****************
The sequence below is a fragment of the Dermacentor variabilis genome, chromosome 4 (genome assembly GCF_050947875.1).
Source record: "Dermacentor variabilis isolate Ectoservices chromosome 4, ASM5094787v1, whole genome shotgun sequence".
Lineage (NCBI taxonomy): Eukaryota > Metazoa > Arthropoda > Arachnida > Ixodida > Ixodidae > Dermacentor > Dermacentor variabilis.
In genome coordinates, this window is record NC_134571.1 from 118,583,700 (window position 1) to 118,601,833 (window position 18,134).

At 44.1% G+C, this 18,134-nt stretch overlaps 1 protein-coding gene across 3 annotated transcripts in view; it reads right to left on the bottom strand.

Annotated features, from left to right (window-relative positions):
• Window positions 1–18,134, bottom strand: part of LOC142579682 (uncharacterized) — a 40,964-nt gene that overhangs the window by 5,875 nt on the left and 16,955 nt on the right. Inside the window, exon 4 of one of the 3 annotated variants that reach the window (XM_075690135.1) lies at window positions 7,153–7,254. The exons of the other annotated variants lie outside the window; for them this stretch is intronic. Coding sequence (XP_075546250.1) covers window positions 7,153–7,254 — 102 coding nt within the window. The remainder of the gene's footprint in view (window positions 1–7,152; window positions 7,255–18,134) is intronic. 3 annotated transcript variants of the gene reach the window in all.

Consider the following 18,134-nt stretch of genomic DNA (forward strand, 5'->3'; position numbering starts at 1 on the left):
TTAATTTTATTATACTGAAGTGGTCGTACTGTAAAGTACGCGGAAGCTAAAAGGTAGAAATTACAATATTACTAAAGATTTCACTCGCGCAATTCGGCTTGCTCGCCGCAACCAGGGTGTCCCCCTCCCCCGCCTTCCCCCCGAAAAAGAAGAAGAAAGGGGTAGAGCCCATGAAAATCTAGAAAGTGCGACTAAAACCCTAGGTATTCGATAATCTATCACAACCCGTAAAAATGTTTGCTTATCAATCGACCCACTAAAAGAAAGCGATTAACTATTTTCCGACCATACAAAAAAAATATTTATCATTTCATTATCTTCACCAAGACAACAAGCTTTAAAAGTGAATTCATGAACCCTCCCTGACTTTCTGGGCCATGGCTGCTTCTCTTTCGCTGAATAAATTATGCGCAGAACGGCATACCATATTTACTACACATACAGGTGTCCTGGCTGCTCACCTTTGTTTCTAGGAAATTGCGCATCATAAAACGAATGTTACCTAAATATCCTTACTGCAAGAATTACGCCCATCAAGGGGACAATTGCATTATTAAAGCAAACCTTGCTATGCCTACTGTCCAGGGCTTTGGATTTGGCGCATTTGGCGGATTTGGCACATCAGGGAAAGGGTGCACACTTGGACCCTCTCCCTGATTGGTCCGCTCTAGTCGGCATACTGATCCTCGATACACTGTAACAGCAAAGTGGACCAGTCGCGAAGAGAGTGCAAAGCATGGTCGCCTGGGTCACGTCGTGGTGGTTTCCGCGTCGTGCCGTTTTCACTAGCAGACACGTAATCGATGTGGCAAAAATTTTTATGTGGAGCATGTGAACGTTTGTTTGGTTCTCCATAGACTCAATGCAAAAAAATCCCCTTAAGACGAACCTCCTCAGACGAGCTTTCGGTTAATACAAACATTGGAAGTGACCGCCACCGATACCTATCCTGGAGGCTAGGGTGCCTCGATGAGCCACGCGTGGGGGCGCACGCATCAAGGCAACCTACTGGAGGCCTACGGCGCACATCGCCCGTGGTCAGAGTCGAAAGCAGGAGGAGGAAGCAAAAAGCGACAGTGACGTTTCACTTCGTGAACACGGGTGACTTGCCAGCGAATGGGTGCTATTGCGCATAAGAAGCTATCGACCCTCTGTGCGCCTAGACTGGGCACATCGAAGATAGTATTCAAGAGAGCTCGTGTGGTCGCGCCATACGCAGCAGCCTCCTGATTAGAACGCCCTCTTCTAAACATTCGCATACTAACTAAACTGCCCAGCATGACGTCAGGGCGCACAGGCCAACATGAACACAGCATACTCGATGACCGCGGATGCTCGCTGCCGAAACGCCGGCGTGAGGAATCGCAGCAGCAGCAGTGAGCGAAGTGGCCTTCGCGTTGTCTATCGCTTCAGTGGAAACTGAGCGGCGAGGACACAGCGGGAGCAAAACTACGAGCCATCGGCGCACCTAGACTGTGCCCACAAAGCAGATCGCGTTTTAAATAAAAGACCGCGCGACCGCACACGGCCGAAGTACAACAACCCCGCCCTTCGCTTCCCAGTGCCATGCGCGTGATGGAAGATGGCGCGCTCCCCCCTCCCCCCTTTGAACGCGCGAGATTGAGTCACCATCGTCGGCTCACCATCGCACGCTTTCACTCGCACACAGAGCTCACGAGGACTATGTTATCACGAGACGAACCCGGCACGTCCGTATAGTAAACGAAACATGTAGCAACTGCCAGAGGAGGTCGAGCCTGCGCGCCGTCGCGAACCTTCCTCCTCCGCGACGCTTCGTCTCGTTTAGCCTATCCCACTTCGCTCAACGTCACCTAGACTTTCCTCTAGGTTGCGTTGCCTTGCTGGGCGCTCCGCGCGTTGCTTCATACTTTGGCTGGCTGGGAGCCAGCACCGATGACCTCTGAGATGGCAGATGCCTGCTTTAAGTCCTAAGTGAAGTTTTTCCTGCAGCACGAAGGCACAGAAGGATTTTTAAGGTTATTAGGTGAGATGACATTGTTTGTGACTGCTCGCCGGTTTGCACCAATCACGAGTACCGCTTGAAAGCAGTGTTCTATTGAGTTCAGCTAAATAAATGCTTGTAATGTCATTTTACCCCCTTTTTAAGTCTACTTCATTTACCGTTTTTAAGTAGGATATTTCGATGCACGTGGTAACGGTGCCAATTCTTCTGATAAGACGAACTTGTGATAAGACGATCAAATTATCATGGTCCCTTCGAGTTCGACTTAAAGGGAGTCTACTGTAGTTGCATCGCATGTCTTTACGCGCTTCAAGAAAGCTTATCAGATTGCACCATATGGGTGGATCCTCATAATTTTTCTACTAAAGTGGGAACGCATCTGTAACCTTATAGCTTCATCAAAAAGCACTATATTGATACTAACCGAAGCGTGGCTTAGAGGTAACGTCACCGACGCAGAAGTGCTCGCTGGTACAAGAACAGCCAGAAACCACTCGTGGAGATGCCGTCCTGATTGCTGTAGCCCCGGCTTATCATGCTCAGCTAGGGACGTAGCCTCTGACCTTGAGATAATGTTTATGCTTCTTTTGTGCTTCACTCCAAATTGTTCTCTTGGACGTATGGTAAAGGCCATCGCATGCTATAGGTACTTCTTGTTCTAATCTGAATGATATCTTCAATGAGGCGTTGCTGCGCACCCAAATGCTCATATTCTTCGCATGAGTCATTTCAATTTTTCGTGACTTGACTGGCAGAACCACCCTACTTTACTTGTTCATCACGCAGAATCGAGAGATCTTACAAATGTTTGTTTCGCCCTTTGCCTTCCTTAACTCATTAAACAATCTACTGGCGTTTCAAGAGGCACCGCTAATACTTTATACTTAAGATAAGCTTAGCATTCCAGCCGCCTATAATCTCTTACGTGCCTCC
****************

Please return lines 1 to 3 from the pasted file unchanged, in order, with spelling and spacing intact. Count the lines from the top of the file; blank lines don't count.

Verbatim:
The sequence below is a fragment of the Dermacentor variabilis genome, chromosome 4 (genome assembly GCF_050947875.1).
Source record: "Dermacentor variabilis isolate Ectoservices chromosome 4, ASM5094787v1, whole genome shotgun sequence".
Lineage (NCBI taxonomy): Eukaryota > Metazoa > Arthropoda > Arachnida > Ixodida > Ixodidae > Dermacentor > Dermacentor variabilis.